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Omadacycline performs no differently in patients with diabetes, study shows

Manjunath P. Pai, PharmD
Manjunath P. Pai

WASHINGTON — The efficacy and safety of the antibiotic omadacycline are comparable in patients with and without diabetes, according to researchers.

Omadacycline — the first drug in a new class of tetracyclines known as aminomethylcyclines — was approved by the FDA in 2018 for the treatment of adults with community-acquired bacterial pneumonia and acute skin and skin structure infections (ABSSSIs).

Previous findings have shown that the risks for serious infections and poor treatment outcomes are higher in patients with diabetes compared with the general population.

Manjunath P. Pai, PharmD , an associate professor of clinical pharmacy and deputy director of the pharmacokinetics core at the University of Michigan, and colleagues analyzed findings from the phase 3 OASIS and OPTIC studies, which the FDA based its approvals on, to assess the safety and efficacy of omadacycline in patients with diabetes. Their analysis included 2,150 study participants.

According to Pai, 7.6% of patients in the OASIS studies and 17.3% of those in the OPTIC study had diabetes. Averaged out, the rate of diabetes is representative of the general population, he said.

The researchers found that the clinical success rates were similar between patients with and without diabetes, and between omadacycline and comparator groups. One exception was found in the pooled results from the OASIS studies, which showed that the clinical success rate was 100% among patients who received omadacycline for ABSSSIs vs. 87% of those who received linezolid for the same condition. However, the researchers noted that the 95% confidence intervals overlapped, and given that it was a noninferiority trial, the finding is only suggestive of better outcomes in patients with diabetes.

One interesting finding, according to Pai, is that nausea rates were almost a third lower among patients with diabetes who took omadacycline compared with patients without diabetes.

“I’m not sure we have an explanation for that,” he told Infectious Disease News.

Pai said there is no obvious signal based on the clinical trial data to suggest that the efficacy and safety of omadacycline are any different for patients with diabetes, which should be reassuring for both physicians and researchers. – by John Schoen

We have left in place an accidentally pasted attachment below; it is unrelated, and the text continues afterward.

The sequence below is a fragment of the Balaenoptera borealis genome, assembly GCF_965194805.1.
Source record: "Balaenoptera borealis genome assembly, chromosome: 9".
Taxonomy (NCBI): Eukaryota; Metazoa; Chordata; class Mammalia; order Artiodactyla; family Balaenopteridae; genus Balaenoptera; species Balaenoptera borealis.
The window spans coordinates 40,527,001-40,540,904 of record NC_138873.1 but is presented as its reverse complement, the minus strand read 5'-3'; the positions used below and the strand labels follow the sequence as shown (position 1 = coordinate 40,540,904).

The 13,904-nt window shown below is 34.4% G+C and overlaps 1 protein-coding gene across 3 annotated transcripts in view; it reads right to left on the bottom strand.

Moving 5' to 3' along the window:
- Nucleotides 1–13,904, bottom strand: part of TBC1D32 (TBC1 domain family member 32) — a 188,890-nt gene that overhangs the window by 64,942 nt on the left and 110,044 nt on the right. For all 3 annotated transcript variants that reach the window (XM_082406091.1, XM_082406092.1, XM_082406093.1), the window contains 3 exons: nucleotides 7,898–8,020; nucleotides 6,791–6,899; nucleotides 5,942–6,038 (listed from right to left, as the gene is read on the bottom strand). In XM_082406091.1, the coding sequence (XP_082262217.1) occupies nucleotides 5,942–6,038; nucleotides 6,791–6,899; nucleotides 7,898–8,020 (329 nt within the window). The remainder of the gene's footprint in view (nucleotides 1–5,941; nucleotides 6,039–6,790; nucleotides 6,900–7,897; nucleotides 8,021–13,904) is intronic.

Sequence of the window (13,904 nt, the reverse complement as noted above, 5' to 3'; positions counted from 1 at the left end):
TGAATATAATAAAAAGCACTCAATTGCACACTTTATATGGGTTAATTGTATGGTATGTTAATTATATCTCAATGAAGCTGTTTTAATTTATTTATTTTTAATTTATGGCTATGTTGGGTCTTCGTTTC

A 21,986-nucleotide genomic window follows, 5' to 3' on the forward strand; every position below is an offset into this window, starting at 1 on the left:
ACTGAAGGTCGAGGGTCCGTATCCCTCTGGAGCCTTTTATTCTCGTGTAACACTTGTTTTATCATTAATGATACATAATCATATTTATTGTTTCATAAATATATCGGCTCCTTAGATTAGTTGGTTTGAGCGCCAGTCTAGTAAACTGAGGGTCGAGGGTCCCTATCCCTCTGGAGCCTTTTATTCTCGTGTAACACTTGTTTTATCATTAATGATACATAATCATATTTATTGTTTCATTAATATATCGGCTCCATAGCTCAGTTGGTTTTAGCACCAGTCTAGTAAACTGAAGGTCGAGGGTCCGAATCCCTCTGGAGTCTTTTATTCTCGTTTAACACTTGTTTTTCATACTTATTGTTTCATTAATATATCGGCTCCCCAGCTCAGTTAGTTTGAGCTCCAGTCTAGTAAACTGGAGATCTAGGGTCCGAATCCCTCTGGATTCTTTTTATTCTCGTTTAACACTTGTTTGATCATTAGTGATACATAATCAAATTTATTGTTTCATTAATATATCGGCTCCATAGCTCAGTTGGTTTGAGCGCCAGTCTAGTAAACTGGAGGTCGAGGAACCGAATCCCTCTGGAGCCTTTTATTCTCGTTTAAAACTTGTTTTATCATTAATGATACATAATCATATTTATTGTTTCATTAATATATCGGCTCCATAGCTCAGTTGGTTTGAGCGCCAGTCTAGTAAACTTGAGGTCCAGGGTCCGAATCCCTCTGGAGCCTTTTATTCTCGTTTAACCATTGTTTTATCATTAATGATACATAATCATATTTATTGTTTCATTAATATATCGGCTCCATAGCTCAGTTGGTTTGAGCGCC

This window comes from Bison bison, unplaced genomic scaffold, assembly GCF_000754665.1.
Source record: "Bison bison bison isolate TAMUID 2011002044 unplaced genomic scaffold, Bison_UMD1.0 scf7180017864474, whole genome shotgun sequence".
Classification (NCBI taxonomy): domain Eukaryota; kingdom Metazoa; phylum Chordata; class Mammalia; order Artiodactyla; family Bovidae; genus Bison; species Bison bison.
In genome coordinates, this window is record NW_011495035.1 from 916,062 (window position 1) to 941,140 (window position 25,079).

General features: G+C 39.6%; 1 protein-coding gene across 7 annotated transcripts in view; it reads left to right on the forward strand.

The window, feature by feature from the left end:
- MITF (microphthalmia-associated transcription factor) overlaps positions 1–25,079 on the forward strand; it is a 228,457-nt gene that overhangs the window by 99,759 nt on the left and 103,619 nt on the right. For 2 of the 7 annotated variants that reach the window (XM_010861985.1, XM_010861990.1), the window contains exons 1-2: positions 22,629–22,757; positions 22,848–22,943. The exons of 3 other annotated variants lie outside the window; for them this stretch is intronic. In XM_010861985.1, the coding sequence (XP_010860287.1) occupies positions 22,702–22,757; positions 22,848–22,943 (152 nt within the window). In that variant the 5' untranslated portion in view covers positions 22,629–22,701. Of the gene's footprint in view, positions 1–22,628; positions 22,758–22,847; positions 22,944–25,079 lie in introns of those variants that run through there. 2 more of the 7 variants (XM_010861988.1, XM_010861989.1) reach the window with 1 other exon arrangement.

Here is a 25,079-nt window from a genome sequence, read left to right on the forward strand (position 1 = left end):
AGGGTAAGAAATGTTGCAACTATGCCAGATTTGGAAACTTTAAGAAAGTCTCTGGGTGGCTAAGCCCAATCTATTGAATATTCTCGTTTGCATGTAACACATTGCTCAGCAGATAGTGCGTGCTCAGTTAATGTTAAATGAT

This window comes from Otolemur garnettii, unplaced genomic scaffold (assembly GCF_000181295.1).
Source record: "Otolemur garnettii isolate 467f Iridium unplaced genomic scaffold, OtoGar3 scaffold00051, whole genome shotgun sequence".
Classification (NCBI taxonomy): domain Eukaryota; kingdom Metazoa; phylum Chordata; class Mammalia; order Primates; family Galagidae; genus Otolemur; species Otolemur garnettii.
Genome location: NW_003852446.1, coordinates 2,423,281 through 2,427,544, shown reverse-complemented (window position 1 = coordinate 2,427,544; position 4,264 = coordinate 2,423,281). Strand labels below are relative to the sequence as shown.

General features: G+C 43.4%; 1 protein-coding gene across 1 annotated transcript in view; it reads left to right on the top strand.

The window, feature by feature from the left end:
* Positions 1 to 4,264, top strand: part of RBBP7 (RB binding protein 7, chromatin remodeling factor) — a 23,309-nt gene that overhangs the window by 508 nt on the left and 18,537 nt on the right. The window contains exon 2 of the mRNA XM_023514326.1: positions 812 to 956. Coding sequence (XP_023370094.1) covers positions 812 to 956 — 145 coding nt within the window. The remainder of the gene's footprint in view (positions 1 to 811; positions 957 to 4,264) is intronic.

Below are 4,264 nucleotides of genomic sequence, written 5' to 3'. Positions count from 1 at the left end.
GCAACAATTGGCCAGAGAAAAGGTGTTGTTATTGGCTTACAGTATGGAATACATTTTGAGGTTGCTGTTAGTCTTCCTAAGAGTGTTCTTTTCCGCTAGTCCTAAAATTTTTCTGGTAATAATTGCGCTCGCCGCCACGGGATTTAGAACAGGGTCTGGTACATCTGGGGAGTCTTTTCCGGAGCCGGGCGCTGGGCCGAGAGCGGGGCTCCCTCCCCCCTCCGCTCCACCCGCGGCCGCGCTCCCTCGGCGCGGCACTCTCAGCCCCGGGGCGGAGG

Reference:

Pai MP, et al. Poster 1561. Presented at: IDWeek; Oct. 2-6, 2019; Washington, D.C.

Abu-Ashour W, et al. BMC Infect Dis. 2018;doi:10.1186/s12879-018-2975-2.

Disclosure: Pai reports receiving consulting fees from Paratek.

Manjunath P. Pai, PharmD
Manjunath P. Pai

WASHINGTON — The efficacy and safety of the antibiotic omadacycline are comparable in patients with and without diabetes, according to researchers.

Omadacycline — the first drug in a new class of tetracyclines known as aminomethylcyclines — was approved by the FDA in 2018 for the treatment of adults with community-acquired bacterial pneumonia and acute skin and skin structure infections (ABSSSIs).

Previous findings have shown that the risks for serious infections and poor treatment outcomes are higher in patients with diabetes compared with the general population.

Manjunath P. Pai, PharmD , an associate professor of clinical pharmacy and deputy director of the pharmacokinetics core at the University of Michigan, and colleagues analyzed findings from the phase 3 OASIS and OPTIC studies, which the FDA based its approvals on, to assess the safety and efficacy of omadacycline in patients with diabetes. Their analysis included 2,150 study participants.

According to Pai, 7.6% of patients in the OASIS studies and 17.3% of those in the OPTIC study had diabetes. Averaged out, the rate of diabetes is representative of the general population, he said.

The researchers found that the clinical success rates were similar between patients with and without diabetes, and between omadacycline and comparator groups. One exception was found in the pooled results from the OASIS studies, which showed that the clinical success rate was 100% among patients who received omadacycline for ABSSSIs vs. 87% of those who received linezolid for the same condition. However, the researchers noted that the 95% confidence intervals overlapped, and given that it was a noninferiority trial, the finding is only suggestive of better outcomes in patients with diabetes.

One interesting finding, according to Pai, is that nausea rates were almost a third lower among patients with diabetes who took omadacycline compared with patients without diabetes.

“I’m not sure we have an explanation for that,” he told Infectious Disease News.

Pai said there is no obvious signal based on the clinical trial data to suggest that the efficacy and safety of omadacycline are any different for patients with diabetes, which should be reassuring for both physicians and researchers. – by John Schoen

Reference:

Pai MP, et al. Poster 1561. Presented at: IDWeek; Oct. 2-6, 2019; Washington, D.C.

Abu-Ashour W, et al. BMC Infect Dis. 2018;doi:10.1186/s12879-018-2975-2.

Disclosure: Pai reports receiving consulting fees from Paratek.

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